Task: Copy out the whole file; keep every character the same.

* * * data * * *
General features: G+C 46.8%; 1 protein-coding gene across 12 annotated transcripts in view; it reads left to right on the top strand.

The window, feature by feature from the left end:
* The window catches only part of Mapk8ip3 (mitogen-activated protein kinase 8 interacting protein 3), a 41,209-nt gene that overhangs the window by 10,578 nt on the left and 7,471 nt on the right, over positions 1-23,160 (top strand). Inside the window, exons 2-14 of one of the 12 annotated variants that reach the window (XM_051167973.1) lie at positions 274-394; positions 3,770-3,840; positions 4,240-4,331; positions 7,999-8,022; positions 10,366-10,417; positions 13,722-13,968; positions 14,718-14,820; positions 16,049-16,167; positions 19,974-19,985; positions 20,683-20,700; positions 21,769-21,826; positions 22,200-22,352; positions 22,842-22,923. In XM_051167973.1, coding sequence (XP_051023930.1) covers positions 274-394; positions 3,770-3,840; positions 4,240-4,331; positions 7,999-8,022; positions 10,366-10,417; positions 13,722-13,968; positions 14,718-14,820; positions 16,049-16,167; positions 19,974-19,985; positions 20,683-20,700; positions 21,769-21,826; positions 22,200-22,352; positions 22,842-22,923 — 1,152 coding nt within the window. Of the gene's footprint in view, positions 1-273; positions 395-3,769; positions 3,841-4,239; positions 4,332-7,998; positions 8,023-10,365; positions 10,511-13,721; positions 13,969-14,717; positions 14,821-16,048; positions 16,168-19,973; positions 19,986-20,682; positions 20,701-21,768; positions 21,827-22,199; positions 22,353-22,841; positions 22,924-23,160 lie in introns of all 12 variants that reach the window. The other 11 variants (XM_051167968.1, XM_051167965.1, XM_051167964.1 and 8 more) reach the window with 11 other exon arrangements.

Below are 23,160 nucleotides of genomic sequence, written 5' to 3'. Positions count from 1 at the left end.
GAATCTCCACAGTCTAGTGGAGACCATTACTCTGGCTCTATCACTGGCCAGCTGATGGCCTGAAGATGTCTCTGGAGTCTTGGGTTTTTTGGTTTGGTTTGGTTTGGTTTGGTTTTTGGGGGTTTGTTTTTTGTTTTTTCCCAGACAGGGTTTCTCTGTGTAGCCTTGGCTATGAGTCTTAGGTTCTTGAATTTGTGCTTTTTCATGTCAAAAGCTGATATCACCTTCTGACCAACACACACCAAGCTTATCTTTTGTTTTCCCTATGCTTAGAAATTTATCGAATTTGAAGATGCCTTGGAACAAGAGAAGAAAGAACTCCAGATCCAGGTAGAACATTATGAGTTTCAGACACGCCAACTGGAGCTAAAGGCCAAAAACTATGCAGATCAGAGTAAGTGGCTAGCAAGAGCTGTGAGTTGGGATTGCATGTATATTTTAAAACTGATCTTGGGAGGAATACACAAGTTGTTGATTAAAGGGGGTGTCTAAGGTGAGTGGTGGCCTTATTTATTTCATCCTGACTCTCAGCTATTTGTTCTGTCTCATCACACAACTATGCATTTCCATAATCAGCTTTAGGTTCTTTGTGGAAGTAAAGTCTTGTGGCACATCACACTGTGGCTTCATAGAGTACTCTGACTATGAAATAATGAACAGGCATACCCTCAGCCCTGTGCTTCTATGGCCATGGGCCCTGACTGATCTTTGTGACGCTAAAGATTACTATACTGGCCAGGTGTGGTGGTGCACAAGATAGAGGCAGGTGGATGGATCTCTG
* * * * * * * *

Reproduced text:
General features: G+C 46.8%; 1 protein-coding gene across 12 annotated transcripts in view; it reads left to right on the top strand.

The window, feature by feature from the left end:
* The window catches only part of Mapk8ip3 (mitogen-activated protein kinase 8 interacting protein 3), a 41,209-nt gene that overhangs the window by 10,578 nt on the left and 7,471 nt on the right, over positions 1-23,160 (top strand). Inside the window, exons 2-14 of one of the 12 annotated variants that reach the window (XM_051167973.1) lie at positions 274-394; positions 3,770-3,840; positions 4,240-4,331; positions 7,999-8,022; positions 10,366-10,417; positions 13,722-13,968; positions 14,718-14,820; positions 16,049-16,167; positions 19,974-19,985; positions 20,683-20,700; positions 21,769-21,826; positions 22,200-22,352; positions 22,842-22,923. In XM_051167973.1, coding sequence (XP_051023930.1) covers positions 274-394; positions 3,770-3,840; positions 4,240-4,331; positions 7,999-8,022; positions 10,366-10,417; positions 13,722-13,968; positions 14,718-14,820; positions 16,049-16,167; positions 19,974-19,985; positions 20,683-20,700; positions 21,769-21,826; positions 22,200-22,352; positions 22,842-22,923 — 1,152 coding nt within the window. Of the gene's footprint in view, positions 1-273; positions 395-3,769; positions 3,841-4,239; positions 4,332-7,998; positions 8,023-10,365; positions 10,511-13,721; positions 13,969-14,717; positions 14,821-16,048; positions 16,168-19,973; positions 19,986-20,682; positions 20,701-21,768; positions 21,827-22,199; positions 22,353-22,841; positions 22,924-23,160 lie in introns of all 12 variants that reach the window. The other 11 variants (XM_051167968.1, XM_051167965.1, XM_051167964.1 and 8 more) reach the window with 11 other exon arrangements.

Below are 23,160 nucleotides of genomic sequence, written 5' to 3'. Positions count from 1 at the left end.
GAATCTCCACAGTCTAGTGGAGACCATTACTCTGGCTCTATCACTGGCCAGCTGATGGCCTGAAGATGTCTCTGGAGTCTTGGGTTTTTTGGTTTGGTTTGGTTTGGTTTGGTTTTTGGGGGTTTGTTTTTTGTTTTTTCCCAGACAGGGTTTCTCTGTGTAGCCTTGGCTATGAGTCTTAGGTTCTTGAATTTGTGCTTTTTCATGTCAAAAGCTGATATCACCTTCTGACCAACACACACCAAGCTTATCTTTTGTTTTCCCTATGCTTAGAAATTTATCGAATTTGAAGATGCCTTGGAACAAGAGAAGAAAGAACTCCAGATCCAGGTAGAACATTATGAGTTTCAGACACGCCAACTGGAGCTAAAGGCCAAAAACTATGCAGATCAGAGTAAGTGGCTAGCAAGAGCTGTGAGTTGGGATTGCATGTATATTTTAAAACTGATCTTGGGAGGAATACACAAGTTGTTGATTAAAGGGGGTGTCTAAGGTGAGTGGTGGCCTTATTTATTTCATCCTGACTCTCAGCTATTTGTTCTGTCTCATCACACAACTATGCATTTCCATAATCAGCTTTAGGTTCTTTGTGGAAGTAAAGTCTTGTGGCACATCACACTGTGGCTTCATAGAGTACTCTGACTATGAAATAATGAACAGGCATACCCTCAGCCCTGTGCTTCTATGGCCATGGGCCCTGACTGATCTTTGTGACGCTAAAGATTACTATACTGGCCAGGTGTGGTGGTGCACAAGATAGAGGCAGGTGGATGGATCTCTG